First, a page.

The Hotel Of Doom’s Design, Explained

In case you need another reason to not ever to go to North Korea (the Democratic People’s Republic of Korea, or DPRK, one of the world’s worst human rights abusers, duly chronicled by Amnesty International), it has a hotel of doom. Not a hotel of geniality, reprieve, or luminously radiant peace and love — not even a rank-and-file Hilton — but doom. Granted, this 300-meter-tall, menacing, imposing, serrated spearhead striking into the Pyongyang sky above the cityscape’s drab concrete blocks wasn’t dubbed the “Hotel of Doom” by its creators. Oh no. It just looks that way.

As the Cold War was coming to an end, and the DPRK’s communist cousins in the Soviet Union were seeing their economy grind to a halt, leader Kim Il-Sung felt compelled to ensure that his country wouldn’t become lost in the quagmire of global dominance, as Young Pioneer Tours overcheerfully explains. To the south, the Republic of Korea was rapidly evolving into the gem of modernity and culture that it is today. Singapore was doing much the same with Swissôtel The Stamford, then the world’s tallest hotel at 226 meters, finished in 1986. So Kim Ii-Sung figured: hey, we can do taller. Hence the Ryugyong (“Willow Tree”) Hotel, later nicknamed the “Hotel of Doom” by people with eyes. 

Construction of the hotel began in 1987, contracted to Baekdu Mountain Architects & Engineers, per Atlas Obscura. It was “finished” in 1992. Or rather, its phase-one, missile tip-like (subtle symbol), concrete skeleton was finished. The interior was left untouched.

A hollow and unfinished structure for most of its life

NK News revealed some terrifyingly stark pictures of the Hotel of Doom’s abandoned, all-concrete frame and interior in 2012, provided by the intrepid tour guides at the Koryo Group with permission from the North Korean government. In the decades since Ryugyong was first built, it’s taken on near-mythical status as an enigma within an already enigmatic country, especially because the inside had remained unseen. Its hollow shell has also become an emblem of North Korea’s failed state, and its intimidating presence the oppression its government exerts on its citizens.

After the demise of the USSR cut the DPRK’s GDP by 40 percent, the hotel remained untouched until 2008, when Cairo-based engineering-and-construction group Orascom invested in the hotel (they also have a strong hand in the DPRK’s telecommunications industry). In 2018 the current exterior was refurbished into a gleaming composite of LED screens that lends its current retro-futurist look, and also allows Ryugyong to double up as a night-lit propaganda beacon of flag imagery and slogan-filled shows, per CNN.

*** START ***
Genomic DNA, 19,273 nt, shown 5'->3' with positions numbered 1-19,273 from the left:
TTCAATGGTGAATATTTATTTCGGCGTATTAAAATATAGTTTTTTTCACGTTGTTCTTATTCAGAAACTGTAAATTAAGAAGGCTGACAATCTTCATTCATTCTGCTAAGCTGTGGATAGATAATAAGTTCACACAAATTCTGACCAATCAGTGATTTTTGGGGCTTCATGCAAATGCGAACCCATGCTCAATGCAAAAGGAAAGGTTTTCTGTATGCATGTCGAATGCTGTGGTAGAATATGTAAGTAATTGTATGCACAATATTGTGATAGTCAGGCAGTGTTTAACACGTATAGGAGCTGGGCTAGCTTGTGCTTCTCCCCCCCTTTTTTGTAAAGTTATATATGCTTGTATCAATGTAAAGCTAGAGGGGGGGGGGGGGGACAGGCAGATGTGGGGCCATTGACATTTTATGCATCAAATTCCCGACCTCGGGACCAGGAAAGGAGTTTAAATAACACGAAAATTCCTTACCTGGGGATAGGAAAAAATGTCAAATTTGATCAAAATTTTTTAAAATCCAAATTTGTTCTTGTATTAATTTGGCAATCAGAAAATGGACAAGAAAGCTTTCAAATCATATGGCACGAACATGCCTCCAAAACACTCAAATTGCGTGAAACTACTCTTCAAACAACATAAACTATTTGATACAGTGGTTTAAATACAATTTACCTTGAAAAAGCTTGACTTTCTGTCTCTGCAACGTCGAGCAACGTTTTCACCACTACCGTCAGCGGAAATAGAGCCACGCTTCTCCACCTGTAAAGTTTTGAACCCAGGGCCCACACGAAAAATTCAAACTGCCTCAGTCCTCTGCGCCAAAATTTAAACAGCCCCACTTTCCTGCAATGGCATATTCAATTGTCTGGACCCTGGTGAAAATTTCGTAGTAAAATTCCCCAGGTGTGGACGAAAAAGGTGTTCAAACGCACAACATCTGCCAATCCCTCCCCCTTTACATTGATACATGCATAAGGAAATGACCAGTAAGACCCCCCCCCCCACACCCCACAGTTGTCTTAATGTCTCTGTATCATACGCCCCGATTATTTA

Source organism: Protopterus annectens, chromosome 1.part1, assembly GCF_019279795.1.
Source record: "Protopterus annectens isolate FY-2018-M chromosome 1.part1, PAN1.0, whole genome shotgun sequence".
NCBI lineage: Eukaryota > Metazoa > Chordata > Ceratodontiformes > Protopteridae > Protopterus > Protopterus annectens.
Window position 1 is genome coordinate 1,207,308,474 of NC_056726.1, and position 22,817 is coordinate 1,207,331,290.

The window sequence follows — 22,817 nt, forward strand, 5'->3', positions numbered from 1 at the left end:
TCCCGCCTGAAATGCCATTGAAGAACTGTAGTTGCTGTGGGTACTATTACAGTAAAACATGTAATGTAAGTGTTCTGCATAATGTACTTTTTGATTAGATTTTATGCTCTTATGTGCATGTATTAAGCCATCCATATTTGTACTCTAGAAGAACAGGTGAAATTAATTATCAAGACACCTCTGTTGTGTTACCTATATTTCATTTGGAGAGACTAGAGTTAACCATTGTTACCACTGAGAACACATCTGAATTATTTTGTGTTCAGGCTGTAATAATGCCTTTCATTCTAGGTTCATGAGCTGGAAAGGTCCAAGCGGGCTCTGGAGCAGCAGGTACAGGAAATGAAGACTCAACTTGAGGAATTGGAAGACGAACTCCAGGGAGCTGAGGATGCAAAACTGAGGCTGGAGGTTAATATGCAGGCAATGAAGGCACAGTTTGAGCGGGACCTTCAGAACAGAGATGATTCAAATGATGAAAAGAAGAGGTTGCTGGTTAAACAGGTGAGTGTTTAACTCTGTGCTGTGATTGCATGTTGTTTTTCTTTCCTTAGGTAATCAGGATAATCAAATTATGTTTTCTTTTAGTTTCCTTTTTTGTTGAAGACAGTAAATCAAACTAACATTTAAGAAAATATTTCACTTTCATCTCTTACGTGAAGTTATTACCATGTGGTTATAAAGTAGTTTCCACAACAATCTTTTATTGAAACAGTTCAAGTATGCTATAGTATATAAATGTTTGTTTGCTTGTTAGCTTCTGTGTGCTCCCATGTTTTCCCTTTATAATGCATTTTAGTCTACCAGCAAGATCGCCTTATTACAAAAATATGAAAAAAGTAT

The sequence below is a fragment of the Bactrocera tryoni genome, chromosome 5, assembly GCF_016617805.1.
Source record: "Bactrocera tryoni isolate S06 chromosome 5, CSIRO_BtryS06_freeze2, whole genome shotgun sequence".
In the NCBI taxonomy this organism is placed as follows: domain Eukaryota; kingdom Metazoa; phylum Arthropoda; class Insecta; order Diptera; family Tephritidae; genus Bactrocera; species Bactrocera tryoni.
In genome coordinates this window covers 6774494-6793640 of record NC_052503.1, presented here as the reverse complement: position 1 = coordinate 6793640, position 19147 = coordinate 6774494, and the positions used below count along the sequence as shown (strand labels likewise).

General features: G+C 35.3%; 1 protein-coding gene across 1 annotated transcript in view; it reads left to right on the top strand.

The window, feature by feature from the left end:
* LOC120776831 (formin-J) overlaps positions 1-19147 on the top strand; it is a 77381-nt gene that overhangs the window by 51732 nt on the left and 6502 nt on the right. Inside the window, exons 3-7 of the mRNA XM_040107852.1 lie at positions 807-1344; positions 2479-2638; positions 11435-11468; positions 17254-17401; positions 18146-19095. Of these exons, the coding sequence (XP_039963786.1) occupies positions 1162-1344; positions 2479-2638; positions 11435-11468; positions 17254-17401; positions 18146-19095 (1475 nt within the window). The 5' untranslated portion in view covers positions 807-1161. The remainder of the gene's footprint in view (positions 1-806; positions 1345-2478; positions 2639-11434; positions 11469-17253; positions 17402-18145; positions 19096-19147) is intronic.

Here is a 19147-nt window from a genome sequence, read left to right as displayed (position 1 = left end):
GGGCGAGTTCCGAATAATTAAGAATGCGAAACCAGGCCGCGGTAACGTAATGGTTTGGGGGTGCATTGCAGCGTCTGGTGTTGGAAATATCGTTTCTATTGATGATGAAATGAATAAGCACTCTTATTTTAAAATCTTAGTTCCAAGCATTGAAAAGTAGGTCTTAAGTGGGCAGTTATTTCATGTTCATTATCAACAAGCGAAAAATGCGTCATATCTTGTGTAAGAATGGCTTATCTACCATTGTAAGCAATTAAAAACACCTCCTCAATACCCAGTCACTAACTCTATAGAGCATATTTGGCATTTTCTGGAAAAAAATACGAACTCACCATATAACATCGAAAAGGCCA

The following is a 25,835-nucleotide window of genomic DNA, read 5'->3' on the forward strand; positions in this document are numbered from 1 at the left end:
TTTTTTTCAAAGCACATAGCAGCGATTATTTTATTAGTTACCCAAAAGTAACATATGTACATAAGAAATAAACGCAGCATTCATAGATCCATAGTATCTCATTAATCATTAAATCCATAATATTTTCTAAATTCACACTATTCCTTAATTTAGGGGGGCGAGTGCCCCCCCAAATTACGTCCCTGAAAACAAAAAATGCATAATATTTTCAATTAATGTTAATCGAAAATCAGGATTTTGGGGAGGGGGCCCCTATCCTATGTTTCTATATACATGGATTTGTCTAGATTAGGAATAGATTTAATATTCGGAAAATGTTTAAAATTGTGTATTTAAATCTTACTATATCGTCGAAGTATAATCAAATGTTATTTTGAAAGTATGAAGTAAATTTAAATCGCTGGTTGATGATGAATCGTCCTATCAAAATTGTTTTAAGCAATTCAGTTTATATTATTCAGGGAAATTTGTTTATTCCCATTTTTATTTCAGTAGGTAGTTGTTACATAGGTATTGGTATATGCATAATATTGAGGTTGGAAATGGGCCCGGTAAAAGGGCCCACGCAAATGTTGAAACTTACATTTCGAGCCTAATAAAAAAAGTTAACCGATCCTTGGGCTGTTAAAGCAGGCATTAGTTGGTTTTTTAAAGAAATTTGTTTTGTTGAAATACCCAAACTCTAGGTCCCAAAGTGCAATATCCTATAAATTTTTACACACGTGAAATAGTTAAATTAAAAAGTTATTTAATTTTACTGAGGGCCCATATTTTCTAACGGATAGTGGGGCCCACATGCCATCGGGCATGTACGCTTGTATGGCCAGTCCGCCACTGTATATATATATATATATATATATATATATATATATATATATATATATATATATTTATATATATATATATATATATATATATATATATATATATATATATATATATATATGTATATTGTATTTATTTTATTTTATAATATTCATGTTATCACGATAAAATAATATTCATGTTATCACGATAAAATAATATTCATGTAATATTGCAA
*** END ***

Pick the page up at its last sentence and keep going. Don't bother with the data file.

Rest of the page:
As it turns out, the 105-story structure only has one elevator, and it only goes up to the 99th floor. Simon Cockerell, manager at the aforementioned Koryo Group, who took the pictures of the interior, said, “It took a long time to get there, because it was a service elevator, not a modern lift with a string of buttons. There was a lift operator who determined where to stop.”

A vision of wishful grandeur possibly nearing completion

The entire design of the Hotel of Doom is an example of reach exceeding grasp. Its intention is grandiose to the extreme, but its physical truth is filled with nothing. The interior spaces dwarf its inhabitants, meaning to convey the might of North Korea, but such grandeur is a façade exposed by unmet potential, much like the pixelated projections on its glassy hull. In certain cases, such as an image of a dining hall in the NK News article, where the ceilings appear to be tens of feet taller than a person (find the lady in the NK News picture if you can), it’s easy to not only witness the design’s hubris, but what could have been if only the nation had taken a different turn. 

As it turns out, though, visitors might have a chance to behold such a vision, provided all goes according to the DPRK’s apparent plan. In 2019 Stamford graduate Alek Sigley posted a picture on Twitter of the hotel’s first sign above its main entrance, proclaiming “Ryugyong Hotel” under a logo that looks like the Klingon Empire’s from Star Trek. Construction around the base has been finished, and people can walk up to the front door, but not yet enter. It’s supposed to house “premier restaurants, hotel accommodation, apartments, and business facilities.” Within a few more years, it just might be done.

Until recently, the entire building, as Esquire reports, had been airbrushed out of state-sanctioned pictures of Pyongyang. 

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